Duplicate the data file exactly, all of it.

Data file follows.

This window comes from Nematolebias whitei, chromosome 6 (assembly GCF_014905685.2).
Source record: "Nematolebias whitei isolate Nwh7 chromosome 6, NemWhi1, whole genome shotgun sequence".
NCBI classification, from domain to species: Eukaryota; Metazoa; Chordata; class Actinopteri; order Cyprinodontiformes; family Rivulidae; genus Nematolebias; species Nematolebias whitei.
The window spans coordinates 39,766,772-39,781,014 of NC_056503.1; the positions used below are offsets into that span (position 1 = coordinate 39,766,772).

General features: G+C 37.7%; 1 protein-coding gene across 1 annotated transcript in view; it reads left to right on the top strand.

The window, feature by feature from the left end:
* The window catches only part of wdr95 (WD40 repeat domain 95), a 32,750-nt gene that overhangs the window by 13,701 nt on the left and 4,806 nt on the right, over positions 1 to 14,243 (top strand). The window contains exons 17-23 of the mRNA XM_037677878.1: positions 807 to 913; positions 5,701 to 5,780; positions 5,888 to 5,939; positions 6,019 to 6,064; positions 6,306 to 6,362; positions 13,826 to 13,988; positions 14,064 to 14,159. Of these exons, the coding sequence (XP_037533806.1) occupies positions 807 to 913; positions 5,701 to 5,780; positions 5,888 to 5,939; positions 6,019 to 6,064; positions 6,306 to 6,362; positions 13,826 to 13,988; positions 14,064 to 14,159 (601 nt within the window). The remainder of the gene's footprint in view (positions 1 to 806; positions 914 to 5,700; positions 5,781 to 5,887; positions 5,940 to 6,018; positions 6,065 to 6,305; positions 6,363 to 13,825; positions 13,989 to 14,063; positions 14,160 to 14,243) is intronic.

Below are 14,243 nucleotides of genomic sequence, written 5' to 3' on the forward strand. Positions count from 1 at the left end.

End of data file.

This window comes from Nematolebias whitei, chromosome 6 (assembly GCF_014905685.2).
Source record: "Nematolebias whitei isolate Nwh7 chromosome 6, NemWhi1, whole genome shotgun sequence".
NCBI classification, from domain to species: Eukaryota; Metazoa; Chordata; class Actinopteri; order Cyprinodontiformes; family Rivulidae; genus Nematolebias; species Nematolebias whitei.
The window spans coordinates 39,766,772-39,781,014 of NC_056503.1; the positions used below are offsets into that span (position 1 = coordinate 39,766,772).

General features: G+C 37.7%; 1 protein-coding gene across 1 annotated transcript in view; it reads left to right on the top strand.

The window, feature by feature from the left end:
* The window catches only part of wdr95 (WD40 repeat domain 95), a 32,750-nt gene that overhangs the window by 13,701 nt on the left and 4,806 nt on the right, over positions 1 to 14,243 (top strand). The window contains exons 17-23 of the mRNA XM_037677878.1: positions 807 to 913; positions 5,701 to 5,780; positions 5,888 to 5,939; positions 6,019 to 6,064; positions 6,306 to 6,362; positions 13,826 to 13,988; positions 14,064 to 14,159. Of these exons, the coding sequence (XP_037533806.1) occupies positions 807 to 913; positions 5,701 to 5,780; positions 5,888 to 5,939; positions 6,019 to 6,064; positions 6,306 to 6,362; positions 13,826 to 13,988; positions 14,064 to 14,159 (601 nt within the window). The remainder of the gene's footprint in view (positions 1 to 806; positions 914 to 5,700; positions 5,781 to 5,887; positions 5,940 to 6,018; positions 6,065 to 6,305; positions 6,363 to 13,825; positions 13,989 to 14,063; positions 14,160 to 14,243) is intronic.

Below are 14,243 nucleotides of genomic sequence, written 5' to 3' on the forward strand. Positions count from 1 at the left end.